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Mainak Das
Mainak Das

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What is PostCSS & Why should we care?

If we visit the official website for PostCSS we can get an idea about why we might want to use PostCSS in our next project.

A tool for transforming CSS with JavaScript

It also comes with plugins that will enable some unreleased features, minify, etc, and makes our life much easier.

Increase code readability

Add vendor prefixes to CSS rules using values from Can I Use. Autoprefixer will use the data based on current browser popularity and property support to apply prefixes for you.

This means that we don't have to apply specific prefixes for supporting Firefox, Chrome, and/ or Safari, PostCSS will do that for us.

Use tomorrow’s CSS today

PostCSS Preset Env, lets you convert modern CSS into something most browsers can understand, determining the polyfills you need based on your targeted browsers or runtime environments, using cssdb.

We can use the future release version of CSS which PostCSS will convert to current CSS syntax so that it can be supported by the browser.

The end of global CSS

CSS Modules means you never need to worry about your names being too generic, just use whatever makes the most sense.

It will generate a class appending a unique serial at the end so that it doesn't collide with other classes, just like styled components

Avoid errors in your CSS

Enforce consistent conventions and avoid errors in your stylesheets with stylelint, a modern CSS linter. It supports the latest CSS syntax, as well as CSS-like syntaxes, such as SCSS.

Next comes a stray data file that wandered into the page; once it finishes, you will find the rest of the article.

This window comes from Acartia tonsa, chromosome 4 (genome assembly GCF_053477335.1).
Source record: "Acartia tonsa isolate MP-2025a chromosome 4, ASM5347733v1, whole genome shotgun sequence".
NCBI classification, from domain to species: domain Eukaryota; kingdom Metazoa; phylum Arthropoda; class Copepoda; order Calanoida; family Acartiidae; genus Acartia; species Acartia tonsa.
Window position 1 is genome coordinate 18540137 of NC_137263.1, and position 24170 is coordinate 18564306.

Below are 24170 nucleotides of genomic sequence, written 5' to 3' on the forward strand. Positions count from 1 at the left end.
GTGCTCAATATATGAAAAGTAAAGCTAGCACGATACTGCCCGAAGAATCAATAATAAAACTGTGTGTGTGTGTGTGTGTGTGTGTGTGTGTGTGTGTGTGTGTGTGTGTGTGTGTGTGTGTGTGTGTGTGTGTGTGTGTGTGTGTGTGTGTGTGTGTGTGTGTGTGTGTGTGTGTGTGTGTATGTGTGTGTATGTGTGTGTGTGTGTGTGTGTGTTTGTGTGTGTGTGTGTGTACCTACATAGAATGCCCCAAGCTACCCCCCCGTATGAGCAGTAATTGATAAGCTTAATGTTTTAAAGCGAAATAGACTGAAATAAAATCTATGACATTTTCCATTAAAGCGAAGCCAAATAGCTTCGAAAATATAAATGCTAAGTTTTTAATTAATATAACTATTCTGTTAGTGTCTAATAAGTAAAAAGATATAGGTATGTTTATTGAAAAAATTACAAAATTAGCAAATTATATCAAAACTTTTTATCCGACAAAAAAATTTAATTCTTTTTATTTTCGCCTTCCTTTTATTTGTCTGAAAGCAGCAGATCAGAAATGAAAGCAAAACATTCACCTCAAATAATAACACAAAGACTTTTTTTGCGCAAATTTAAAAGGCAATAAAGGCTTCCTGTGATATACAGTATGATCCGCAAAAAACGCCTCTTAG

Get started with PostCSS

Let us start with setting up the package.json along with all the dependencies.

To generate a package.json all we need to do is run the command in the terminal.

npm init -y
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Next, we will add the PostCSS dependencies. We need postcss and postcss-cli

npm i postcss postcss-cli
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For PostCSS to actually run and also to watch the changes we need to add the scripts to the package.json file

Folder structure

Folder structure

"scripts": {
    "dev:watch": "postcss src/style.css --dir public --watch"
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Using the first plugin

The first plugin that we will be using is postcss-import and if you're familiar with SASS particles then it will make sense as it's the same thing but for CSS.

This plugin can consume local files, node modules, or web_modules.

To install

npm i postcss-import
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To use the plugin we need to add a postcss config file at the root of our project



Now we can import other CSS files into the styles.css file which then PostCSS will parse and make the styles available in the single output file.





We can also minify the CSS to reduce the size of the .css file. For that, we need cssnano plugin

npm i cssnano
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Then add the plugin to postcss.config.js file



Pretty neat, right?

To enable the future CSS there is also a plugin called PostCSS Preset Env. This plugin will take the unreleased CSS selectors and change it to the present usable CSS. More info at PostCSS Preset Env

Setting up this plugin is a little more work as we need to specify the stage of CSS we want to use. We will use the stage 1 to enable the & selector inside of a class just like SASS.

To install the plugin

npm i postcss-preset-env
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Now create a future CSS:


If we look closely, this is not a valid CSS as of now for the current specs. But if we see the output from PostCSS we can see it is changed to the CSS of the current specs:

CSS specs

PostCSS has numerous plugins that you can explore at their plugins website

Even TailwindCSS uses PostCSS under the hood. PostCSS is a very powerful tool and can be a game-changer if it can be used correctly.

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